Bernie Sanders won the majority of caucus votes in Washoe County in his bid for the Democratic presidential nomination, but Hillary Clinton eclipsed him statewide by 6 percentage points thanks to her supporters in Las Vegas and the rest of Clark County.
In Washoe County, Sanders won the delegate count by a margin of 54 percent to 46 percent. Clinton, however, won the backing of 55 percent of caucus participants in populous Clark County, propelling her to victory.
Nearly 20,000 registered Democrats turned out for Saturday’s caucus in Washoe County, with participants reporting confusion, long lines, computer problems and lengthy registration times at some precinct locations.
Clinton’s win in Nevada means she will pick up most of the state’s delegates. With 35 at stake, Clinton will gain at least 18. Sanders will pick up at least 14.
Three delegates remain to be allocated, based on votes in the congressional districts.
“Thank you, Nevada, thank you so much!” Clinton told her supporters in a victory speech in Las Vegas. “I am so thrilled and so grateful. Some may have doubted us, but we never doubted each other. This one’s for you.”
Sanders, who called to congratulate Clinton, said he was proud of his campaign, which turned a 25-point polling deficit into a close election.
“I am also proud of the fact that we have brought many working people and young people into the political process and believe that we have the wind at our back as we head toward Super Tuesday,” he said.
After a devastating, double-digit loss to Sanders in New Hampshire, Clinton prevailed in Nevada with the backing of women, union workers, minorities, moderates and voters who are certain she will have a better shot at winning in November, according to entrance polls.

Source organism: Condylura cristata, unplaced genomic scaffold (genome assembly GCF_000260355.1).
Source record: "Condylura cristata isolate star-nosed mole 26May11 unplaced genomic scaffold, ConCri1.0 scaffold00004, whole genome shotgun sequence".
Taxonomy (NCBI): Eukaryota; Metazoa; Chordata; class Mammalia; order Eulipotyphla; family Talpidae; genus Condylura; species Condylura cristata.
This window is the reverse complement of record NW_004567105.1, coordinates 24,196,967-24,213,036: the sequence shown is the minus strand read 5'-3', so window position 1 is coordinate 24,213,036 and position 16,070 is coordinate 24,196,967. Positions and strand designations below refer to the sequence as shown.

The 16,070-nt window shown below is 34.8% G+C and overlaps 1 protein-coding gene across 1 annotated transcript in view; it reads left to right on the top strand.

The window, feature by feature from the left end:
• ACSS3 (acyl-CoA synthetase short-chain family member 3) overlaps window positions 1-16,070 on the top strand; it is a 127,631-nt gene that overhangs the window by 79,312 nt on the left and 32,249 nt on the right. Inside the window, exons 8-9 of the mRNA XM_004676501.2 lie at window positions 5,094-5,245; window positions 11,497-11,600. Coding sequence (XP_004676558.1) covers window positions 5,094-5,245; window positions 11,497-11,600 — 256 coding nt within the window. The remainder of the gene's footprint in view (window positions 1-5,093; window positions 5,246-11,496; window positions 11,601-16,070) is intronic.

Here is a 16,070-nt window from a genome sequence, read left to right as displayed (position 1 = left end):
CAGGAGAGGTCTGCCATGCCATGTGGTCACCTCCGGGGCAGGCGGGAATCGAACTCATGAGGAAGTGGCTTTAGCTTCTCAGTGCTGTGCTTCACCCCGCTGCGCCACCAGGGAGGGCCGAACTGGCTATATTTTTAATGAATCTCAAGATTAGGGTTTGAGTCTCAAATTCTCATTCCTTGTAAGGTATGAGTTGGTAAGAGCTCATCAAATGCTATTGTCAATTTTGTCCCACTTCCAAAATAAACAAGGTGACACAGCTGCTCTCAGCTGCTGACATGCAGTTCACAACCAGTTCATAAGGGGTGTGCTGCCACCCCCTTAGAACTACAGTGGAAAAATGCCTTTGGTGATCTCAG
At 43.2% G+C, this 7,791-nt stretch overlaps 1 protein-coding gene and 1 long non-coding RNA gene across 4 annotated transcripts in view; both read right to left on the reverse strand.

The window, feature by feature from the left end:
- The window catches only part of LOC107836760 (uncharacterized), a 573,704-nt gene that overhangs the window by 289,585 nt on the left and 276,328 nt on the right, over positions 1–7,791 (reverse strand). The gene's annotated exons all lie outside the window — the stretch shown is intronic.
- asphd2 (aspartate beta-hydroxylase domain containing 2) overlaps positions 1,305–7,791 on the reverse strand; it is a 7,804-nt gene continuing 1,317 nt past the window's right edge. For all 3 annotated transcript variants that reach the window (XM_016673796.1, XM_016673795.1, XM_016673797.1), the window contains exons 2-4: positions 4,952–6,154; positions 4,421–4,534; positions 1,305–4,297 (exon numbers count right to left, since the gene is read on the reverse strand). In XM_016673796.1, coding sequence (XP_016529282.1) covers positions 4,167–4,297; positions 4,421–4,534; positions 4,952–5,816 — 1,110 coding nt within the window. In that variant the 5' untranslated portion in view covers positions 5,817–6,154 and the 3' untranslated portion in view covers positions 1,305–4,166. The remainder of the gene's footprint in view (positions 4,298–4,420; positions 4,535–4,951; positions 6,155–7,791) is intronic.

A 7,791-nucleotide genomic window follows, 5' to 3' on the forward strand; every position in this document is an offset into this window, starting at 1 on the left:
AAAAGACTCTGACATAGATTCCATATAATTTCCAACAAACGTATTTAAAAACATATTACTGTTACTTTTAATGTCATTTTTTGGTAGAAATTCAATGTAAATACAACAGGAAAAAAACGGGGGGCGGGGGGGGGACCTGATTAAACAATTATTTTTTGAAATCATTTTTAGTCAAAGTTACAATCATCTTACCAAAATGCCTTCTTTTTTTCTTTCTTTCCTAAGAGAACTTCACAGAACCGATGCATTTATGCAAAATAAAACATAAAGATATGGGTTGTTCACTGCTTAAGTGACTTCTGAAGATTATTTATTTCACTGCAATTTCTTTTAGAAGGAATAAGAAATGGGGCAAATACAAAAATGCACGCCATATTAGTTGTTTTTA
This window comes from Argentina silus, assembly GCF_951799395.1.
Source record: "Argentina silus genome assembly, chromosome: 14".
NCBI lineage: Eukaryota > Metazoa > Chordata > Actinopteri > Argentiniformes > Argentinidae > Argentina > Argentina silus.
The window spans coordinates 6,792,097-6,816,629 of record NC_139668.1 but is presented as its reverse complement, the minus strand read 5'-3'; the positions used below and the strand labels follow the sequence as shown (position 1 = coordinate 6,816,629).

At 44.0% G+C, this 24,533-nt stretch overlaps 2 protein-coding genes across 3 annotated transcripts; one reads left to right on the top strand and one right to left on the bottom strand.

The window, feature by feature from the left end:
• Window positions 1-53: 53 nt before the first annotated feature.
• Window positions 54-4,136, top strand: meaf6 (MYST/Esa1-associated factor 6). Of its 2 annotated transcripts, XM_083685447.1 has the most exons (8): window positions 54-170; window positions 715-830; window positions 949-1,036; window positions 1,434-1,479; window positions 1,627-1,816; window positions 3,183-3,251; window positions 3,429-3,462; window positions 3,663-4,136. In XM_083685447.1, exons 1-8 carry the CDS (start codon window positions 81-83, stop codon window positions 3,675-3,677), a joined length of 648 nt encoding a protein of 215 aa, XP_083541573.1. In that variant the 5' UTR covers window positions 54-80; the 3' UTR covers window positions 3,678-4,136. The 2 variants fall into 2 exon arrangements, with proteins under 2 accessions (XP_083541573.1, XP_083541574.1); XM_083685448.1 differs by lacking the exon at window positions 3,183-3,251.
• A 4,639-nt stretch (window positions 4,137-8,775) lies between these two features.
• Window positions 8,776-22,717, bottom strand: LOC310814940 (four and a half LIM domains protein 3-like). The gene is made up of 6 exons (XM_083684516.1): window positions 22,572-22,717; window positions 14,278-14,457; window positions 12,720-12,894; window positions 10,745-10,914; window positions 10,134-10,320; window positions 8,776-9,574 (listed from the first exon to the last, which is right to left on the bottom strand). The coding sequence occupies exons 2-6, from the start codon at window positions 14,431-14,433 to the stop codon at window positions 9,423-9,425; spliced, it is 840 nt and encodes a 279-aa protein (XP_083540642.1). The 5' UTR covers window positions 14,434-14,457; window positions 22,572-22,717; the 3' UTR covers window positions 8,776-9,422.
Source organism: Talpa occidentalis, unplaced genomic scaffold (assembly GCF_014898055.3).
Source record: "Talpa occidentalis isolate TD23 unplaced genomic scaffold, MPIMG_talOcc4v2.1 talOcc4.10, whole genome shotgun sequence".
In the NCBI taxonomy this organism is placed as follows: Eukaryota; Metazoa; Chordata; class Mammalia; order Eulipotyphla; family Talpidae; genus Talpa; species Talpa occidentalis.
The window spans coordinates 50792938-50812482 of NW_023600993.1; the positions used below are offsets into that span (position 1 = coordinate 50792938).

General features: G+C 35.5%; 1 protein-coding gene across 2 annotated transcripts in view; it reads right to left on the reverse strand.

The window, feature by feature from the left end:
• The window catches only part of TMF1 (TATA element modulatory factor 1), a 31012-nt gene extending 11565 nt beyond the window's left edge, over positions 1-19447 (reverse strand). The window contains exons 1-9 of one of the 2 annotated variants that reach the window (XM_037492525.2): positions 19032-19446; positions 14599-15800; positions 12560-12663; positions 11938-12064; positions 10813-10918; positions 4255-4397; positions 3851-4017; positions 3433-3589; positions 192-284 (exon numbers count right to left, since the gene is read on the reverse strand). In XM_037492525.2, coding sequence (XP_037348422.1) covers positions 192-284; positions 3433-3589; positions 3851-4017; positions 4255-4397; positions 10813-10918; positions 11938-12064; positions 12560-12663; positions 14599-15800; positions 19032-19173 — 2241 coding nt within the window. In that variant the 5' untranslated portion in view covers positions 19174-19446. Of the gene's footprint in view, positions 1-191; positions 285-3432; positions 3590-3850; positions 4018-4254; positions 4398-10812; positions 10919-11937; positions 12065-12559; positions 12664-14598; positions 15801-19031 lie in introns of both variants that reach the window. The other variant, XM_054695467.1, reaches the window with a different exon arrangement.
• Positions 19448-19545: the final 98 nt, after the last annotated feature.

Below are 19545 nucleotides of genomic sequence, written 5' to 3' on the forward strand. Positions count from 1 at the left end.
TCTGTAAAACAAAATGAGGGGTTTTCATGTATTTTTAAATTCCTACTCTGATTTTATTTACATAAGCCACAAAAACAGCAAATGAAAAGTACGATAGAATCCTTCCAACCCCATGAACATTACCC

A large majority of blacks supported Clinton, an outcome that bodes well for Clinton in South Carolina on Feb. 27.
Alma Lopez, 45, was among a group of housekeepers from the Bellagio waiting to enter a caucus site at the nearby Caesars Palace hotel. Lopez and her co-workers broke into chants of “Hillary!” as they waited.
“She understands what it means to be a woman, a mother, a human being,” Lopez said.
Marvin Teske, a 53-year-old security guard at a Reno casino, said he worried that Sanders would have trouble beating the Republican nominee in the fall. The Vermont senator largely appeals to white liberals, a relatively narrow swath of the Democratic Party.
“As far as being too far left, I agree with a lot of the stuff he has to say. But the problem I have is that all the stuff he is promising is never going to happen,” Teske said. “I’ve always liked Hillary.”
The 57,000-member Culinary Workers Union didn’t endorse in the election, but it circulated literature ensuring its members knew where and when to caucus and had staff ensure they were able to get to their sites Saturday.
Senate Minority Leader Harry Reid, D-Nev., called casino bosses to ensure that workers would get paid time off to caucus. He also reached out to the union to try to encourage the group to push their members to caucus, even without a formal endorsement, according to aides.
The state party’s initial estimates were that 80,000 Democrats caucused Saturday, about 10,000 more than most expected but still well below the nearly 120,000 who showed up in 2008.
Entrance polls of Nevada voters found that a third said the economy was their major concern, while a quarter cited income inequality – the centerpiece of Sanders’ campaign.
Whites were split between the two candidates. Sanders did well with self-identified independents and two-thirds of those participating in a caucus for the first time.